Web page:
In the actin-myosin interaction, the actin fibers are built up as fibril bundles that function like pull ropes using myosin. By Actinfilamente cell outgrowths can be formed in the form of pseudopodia (filopodia and lamellipodia). In addition to its multiple functions within the cell, actin is of course responsible for muscle contraction of both skeletal muscle and smooth muscle. These movements are also based on the actin-myosin interaction. To ensure this, many actin filaments are associated with other proteins in a very orderly manner.

Education, occurrence, properties & optimal values

As already mentioned, actin occurs in all eukaryotic organisms and cells. It is an intrinsic component of the cytoplasm and ensures the stability of the cells, the anchoring of structurally related proteins, the short-distance transport of vesicles to the cell membrane and cell motility. Without actin cell survival would not be possible. There are six different actin variants, which are divided into three alpha variants, one beta variant and two gamma variants.

The alpha actins are involved in the development and contraction of the muscles. Beta-actin and gamma-1-actin are very important for the cytoskeleton in the cytoplasm. Gamma-2 actin is again responsible for smooth muscle and intestinal musculature. The synthesis initially forms monomeric globular actin, which is also known as G-actin. The individual monomeric protein molecules are in turn combined to form a filamentary F-actin under polymerization.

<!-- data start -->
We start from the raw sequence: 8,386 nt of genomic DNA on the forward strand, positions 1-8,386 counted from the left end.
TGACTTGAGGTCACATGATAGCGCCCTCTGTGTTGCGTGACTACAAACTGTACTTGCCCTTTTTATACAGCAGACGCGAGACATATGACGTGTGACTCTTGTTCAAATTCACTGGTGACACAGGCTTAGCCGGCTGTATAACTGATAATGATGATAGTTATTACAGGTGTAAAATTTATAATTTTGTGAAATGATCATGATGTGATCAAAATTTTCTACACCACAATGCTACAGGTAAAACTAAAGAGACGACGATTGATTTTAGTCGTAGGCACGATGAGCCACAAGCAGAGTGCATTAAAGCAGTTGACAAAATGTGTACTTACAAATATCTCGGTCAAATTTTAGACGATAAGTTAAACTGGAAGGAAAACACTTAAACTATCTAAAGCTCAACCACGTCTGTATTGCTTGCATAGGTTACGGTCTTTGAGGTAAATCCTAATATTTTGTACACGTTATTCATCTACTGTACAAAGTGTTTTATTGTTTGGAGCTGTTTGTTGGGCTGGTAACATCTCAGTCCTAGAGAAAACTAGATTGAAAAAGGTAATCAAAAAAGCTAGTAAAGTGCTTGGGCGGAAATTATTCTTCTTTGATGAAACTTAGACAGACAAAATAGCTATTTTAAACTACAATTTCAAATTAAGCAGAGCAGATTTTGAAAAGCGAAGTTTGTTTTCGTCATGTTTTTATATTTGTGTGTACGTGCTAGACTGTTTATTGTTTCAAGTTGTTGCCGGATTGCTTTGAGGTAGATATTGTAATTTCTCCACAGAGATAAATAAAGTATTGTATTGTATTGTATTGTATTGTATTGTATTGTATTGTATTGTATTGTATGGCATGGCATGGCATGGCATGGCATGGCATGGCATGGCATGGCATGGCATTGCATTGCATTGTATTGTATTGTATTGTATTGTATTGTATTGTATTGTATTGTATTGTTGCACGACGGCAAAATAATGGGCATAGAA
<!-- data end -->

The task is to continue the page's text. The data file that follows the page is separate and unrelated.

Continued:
In the polymerization process, several spherical monomers combine to form a long filamentary F-actin. Both the construction and the dismantling of the chains are very dynamic. Thus, the Aktingerüst can be adapted quickly to the current requirements. In addition, this process also ensures cell movements. These reactions can be inhibited by so-called cytoskeletal inhibitors. These substances inhibit either polymerizations or depolymerizations. They have medicinal significance as chemotherapy in the context of chemotherapy.

Diseases & Disorders

Since actin is an essential component of all cells, many mutationally induced structural changes lead to the death of the organism. Mutations in genes for alpha actins can cause muscle disease. This is especially true for the Alpha-1 actin.

Due to the fact that alpha-2-actin is responsible for the aortic muscle, a familial thoracic aortic aneurysm may occur in a mutation of the ACTA2 gene. The gene ACTA2 encodes the alpha-2-actin. A mutation of the ACTC1 gene for cardiac alpha actin causes dilated cardiomyopathy. Furthermore, mutation of ACTB as a cytoplasmic beta-actin gene can cause large cell and diffuse B-cell lymphoma. Some autoimmune diseases may have elevated levels of actin antibodies.

In particular, this applies to the autoimmune liver inflammation. It is a chronic hepatitis, which leads in the long term to cirrhosis of the liver. Here an antibody against smooth muscle actin is found. However, in terms of differential diagnosis, autoimmune hepatitis is not so easy to distinguish from chronic viral hepatitis. For chronic viral hepatitis, antibodies against actin can be stimulated to a lesser extent.